Learning From Lincoln
Ed Feulner /
George Washington was lauded as “first in war, first in peace, and first in the hearts of his countrymen,” in the words of Henry “Light Horse Harry” Lee. But even our nation’s first president couldn’t prevail over the desire for a three-day weekend.
Washington’s birthday, which falls on Feb. 22, was celebrated for decades on the actual day. But then, according to the History Channel’s website, “the holiday became popularly known as Presidents Day after it was moved as part of 1971’s Uniform Monday Holiday Act, an attempt to create more three-day weekends for the nation’s workers.”
The result: Our first president—as well as President Abraham Lincoln, whose birthday falls on this day—are simply swallowed up in the name “Presidents Day”—which, the History Channel notes, “is now popularly viewed as a day to celebrate all U.S. presidents, past and present.”
That is, simply put, ridiculous. Are we seriously expected to put Washington on par with the scandal-ridden Warren G. Harding? Or place the Great Emancipator on the same level as James Buchanan, whose inability to deal with the slavery question helped hurtle the nation to the brink of civil war?
Yes, all Americans should have at least a passing acquaintance with all 45 occupants of the Oval Office. But only a few deserve to be celebrated. Head and shoulders above the rest are Washington, who was indispensable to the creation of our union, and Lincoln, who saved it.
Lincoln’s roles in steering the country through the Civil War and in ending the scourge of slavery are well known—and rightfully so. But we sometimes forget that it was, in large measure, his deep understanding of the Constitution that enabled him to rise to such greatness at the moment of crisis.
Take his view of the judiciary’s role in our structure of government. Lincoln, of course, deplored the U.S. Supreme Court’s decision in the 1857 Dred Scott case, which denied full citizenship rights to African-Americans. But in expressing his opposition, he affirmed the court’s role as a co-equal branch of government:
The candid citizen must confess that if the policy of the government upon vital questions and affecting the whole people is to be irrevocably fixed by decisions of the Supreme Court, the people will have ceased to be their own rulers, having, to that extent, practically resigned their government into the hands of that eminent tribunal.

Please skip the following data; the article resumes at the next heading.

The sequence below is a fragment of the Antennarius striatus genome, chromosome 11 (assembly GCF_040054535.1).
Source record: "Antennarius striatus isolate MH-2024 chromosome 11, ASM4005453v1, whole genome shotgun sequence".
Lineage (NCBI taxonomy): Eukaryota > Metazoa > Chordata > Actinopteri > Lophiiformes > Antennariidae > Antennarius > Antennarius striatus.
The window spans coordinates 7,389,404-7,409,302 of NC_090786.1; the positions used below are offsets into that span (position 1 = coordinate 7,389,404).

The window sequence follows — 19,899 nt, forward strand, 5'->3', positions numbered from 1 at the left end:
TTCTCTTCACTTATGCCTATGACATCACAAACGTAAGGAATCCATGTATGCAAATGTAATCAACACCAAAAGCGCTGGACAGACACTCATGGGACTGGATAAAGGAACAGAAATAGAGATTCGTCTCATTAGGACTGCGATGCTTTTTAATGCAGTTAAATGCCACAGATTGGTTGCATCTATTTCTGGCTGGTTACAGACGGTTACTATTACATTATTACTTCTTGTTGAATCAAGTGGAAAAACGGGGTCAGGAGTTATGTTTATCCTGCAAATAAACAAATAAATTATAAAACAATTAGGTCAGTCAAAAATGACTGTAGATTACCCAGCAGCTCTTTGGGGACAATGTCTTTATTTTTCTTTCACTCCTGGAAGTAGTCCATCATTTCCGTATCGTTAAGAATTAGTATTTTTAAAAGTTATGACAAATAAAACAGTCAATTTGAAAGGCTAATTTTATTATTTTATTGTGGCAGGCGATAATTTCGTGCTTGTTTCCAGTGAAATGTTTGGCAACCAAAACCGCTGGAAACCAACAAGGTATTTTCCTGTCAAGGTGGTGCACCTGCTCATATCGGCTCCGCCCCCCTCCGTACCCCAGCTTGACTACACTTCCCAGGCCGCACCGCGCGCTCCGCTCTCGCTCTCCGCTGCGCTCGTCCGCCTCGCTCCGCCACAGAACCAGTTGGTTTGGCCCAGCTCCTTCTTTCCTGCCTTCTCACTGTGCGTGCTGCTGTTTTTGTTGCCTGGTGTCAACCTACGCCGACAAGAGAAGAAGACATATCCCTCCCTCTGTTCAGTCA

How can we learn from this today? In a speech marking the bicentennial of Lincoln’s birth, former U.S. Attorney General Edwin Meese observed:
I believe, following Lincoln’s example, that the Congress can be much more active and much more assertive in its role in relation to the judiciary. There are a number of ways in which this can happen. The Senate can more carefully fulfill its role in the selection of federal judges.
We should also, at a time when some politicians openly embrace socialism, remember Lincoln’s thoughts on liberty:
I believe each individual is naturally entitled to do as he pleases with himself and the fruit of his labor, so far as it in no wise interferes with any other man’s rights and that the general government, upon principle, has no right to interfere with anything other than that general class of things that does concern the whole.
There’s another thing we can learn from Lincoln today, according to Meese: The importance of national unity.
Lincoln was compelled to unify the nation by force of arms, and he also sought to unify the people themselves emotionally, by patience, compassion, and persuasion. I would suggest that, today, we must unify the nation by the force of our ideas, by the validity of our principles, and by the persuasiveness of our rhetoric.
When President Ronald Reagan called America “a shining city on a hill,” he echoed Lincoln: “My dream is of a place and time where America will once again be seen as the last, best hope on earth.”
May it always be our dream as well.
Originally published by The Washington Times